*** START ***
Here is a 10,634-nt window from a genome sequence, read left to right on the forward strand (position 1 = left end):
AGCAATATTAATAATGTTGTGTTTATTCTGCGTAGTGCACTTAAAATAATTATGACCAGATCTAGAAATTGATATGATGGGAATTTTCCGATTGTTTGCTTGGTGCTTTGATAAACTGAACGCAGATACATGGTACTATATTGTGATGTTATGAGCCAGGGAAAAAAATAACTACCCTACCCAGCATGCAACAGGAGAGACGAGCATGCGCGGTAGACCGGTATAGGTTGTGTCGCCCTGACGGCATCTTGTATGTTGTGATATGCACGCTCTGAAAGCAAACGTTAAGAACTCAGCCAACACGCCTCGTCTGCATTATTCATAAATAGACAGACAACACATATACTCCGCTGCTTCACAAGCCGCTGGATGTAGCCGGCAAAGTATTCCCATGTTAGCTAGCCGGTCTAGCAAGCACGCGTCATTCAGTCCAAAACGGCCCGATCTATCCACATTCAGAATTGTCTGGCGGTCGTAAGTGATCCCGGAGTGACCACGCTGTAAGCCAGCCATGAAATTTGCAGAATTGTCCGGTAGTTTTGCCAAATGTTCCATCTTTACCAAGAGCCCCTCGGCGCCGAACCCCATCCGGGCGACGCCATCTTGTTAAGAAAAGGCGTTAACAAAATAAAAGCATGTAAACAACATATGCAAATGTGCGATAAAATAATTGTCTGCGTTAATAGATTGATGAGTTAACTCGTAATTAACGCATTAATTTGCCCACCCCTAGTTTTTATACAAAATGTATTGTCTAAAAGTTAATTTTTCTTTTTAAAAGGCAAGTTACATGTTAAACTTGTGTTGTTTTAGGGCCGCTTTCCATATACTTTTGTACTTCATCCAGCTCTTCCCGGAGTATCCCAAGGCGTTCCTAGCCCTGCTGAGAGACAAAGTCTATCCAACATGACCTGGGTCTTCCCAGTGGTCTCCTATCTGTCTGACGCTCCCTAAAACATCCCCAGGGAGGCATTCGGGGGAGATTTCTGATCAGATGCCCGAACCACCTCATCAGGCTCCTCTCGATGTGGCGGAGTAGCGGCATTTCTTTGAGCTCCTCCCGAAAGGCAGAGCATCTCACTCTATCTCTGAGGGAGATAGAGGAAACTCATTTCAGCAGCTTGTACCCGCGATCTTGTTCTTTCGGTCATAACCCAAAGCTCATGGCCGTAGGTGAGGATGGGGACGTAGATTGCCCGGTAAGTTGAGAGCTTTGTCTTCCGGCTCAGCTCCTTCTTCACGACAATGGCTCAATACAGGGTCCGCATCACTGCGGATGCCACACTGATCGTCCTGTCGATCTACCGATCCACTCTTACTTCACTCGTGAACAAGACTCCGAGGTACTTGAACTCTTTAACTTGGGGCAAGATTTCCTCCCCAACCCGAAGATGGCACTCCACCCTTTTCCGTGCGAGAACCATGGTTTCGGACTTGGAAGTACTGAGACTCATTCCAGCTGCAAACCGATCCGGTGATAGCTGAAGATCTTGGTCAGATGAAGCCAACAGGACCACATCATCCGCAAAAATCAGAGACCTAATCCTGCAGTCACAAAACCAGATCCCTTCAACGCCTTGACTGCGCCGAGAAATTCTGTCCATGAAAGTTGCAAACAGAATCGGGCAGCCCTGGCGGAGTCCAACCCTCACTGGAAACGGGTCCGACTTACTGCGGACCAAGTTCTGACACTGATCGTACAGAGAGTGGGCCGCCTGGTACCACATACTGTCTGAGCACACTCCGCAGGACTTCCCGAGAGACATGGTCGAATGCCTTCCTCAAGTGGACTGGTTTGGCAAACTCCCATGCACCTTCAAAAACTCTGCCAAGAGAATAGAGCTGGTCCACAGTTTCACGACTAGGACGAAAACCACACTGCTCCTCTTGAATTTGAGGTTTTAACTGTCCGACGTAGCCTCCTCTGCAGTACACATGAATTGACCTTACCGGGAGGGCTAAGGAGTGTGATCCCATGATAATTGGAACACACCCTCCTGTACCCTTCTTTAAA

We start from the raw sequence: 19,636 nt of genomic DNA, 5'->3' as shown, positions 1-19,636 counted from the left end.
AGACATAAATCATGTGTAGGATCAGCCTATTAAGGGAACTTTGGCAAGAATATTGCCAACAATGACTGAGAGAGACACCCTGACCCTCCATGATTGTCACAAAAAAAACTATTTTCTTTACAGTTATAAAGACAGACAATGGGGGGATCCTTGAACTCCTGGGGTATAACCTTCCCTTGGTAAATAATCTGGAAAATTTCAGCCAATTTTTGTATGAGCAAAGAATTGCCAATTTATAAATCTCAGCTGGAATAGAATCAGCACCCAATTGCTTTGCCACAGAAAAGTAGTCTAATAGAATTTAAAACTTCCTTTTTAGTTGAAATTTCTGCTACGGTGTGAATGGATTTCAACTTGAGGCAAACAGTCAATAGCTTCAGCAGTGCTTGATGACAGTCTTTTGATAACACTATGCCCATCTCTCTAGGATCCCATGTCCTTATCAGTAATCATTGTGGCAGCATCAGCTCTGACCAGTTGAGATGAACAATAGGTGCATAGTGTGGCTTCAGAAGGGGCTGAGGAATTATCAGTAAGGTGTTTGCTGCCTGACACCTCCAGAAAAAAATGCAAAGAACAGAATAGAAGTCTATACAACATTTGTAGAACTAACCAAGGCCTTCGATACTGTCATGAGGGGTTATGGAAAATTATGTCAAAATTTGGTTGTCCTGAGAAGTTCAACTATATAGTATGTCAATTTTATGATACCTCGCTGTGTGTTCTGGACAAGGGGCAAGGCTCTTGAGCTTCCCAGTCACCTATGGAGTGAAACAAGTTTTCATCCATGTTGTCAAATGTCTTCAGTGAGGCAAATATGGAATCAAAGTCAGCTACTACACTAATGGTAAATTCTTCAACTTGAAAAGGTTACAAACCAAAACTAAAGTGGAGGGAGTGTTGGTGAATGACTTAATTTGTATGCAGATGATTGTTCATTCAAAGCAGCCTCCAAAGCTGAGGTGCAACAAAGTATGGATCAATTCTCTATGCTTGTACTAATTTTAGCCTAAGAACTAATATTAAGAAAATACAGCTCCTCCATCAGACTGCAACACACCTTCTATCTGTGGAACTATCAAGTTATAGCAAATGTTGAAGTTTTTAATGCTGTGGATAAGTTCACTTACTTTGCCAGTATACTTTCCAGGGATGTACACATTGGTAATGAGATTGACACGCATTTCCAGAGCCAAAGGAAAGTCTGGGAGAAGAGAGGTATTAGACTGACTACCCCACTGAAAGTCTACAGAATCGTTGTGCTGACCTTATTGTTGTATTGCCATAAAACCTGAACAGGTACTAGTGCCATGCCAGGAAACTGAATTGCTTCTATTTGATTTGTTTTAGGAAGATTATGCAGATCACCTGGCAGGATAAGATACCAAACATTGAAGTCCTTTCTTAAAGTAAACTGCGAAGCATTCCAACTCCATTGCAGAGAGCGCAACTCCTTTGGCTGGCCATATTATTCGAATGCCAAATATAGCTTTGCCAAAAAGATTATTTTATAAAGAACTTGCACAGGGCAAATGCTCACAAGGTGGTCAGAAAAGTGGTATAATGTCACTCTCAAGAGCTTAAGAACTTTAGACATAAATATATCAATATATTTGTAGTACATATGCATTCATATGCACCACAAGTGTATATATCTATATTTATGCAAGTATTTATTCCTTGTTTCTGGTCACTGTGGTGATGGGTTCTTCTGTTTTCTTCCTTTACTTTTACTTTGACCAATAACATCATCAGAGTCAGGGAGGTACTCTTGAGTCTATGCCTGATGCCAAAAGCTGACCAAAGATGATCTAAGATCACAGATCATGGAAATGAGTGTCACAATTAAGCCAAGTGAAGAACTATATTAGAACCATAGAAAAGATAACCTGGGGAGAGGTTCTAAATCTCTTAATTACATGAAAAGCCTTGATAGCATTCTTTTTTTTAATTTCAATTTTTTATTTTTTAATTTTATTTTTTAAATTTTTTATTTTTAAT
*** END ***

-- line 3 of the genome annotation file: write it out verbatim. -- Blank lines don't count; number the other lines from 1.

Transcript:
We start from the raw sequence: 19,636 nt of genomic DNA, 5'->3' as shown, positions 1-19,636 counted from the left end.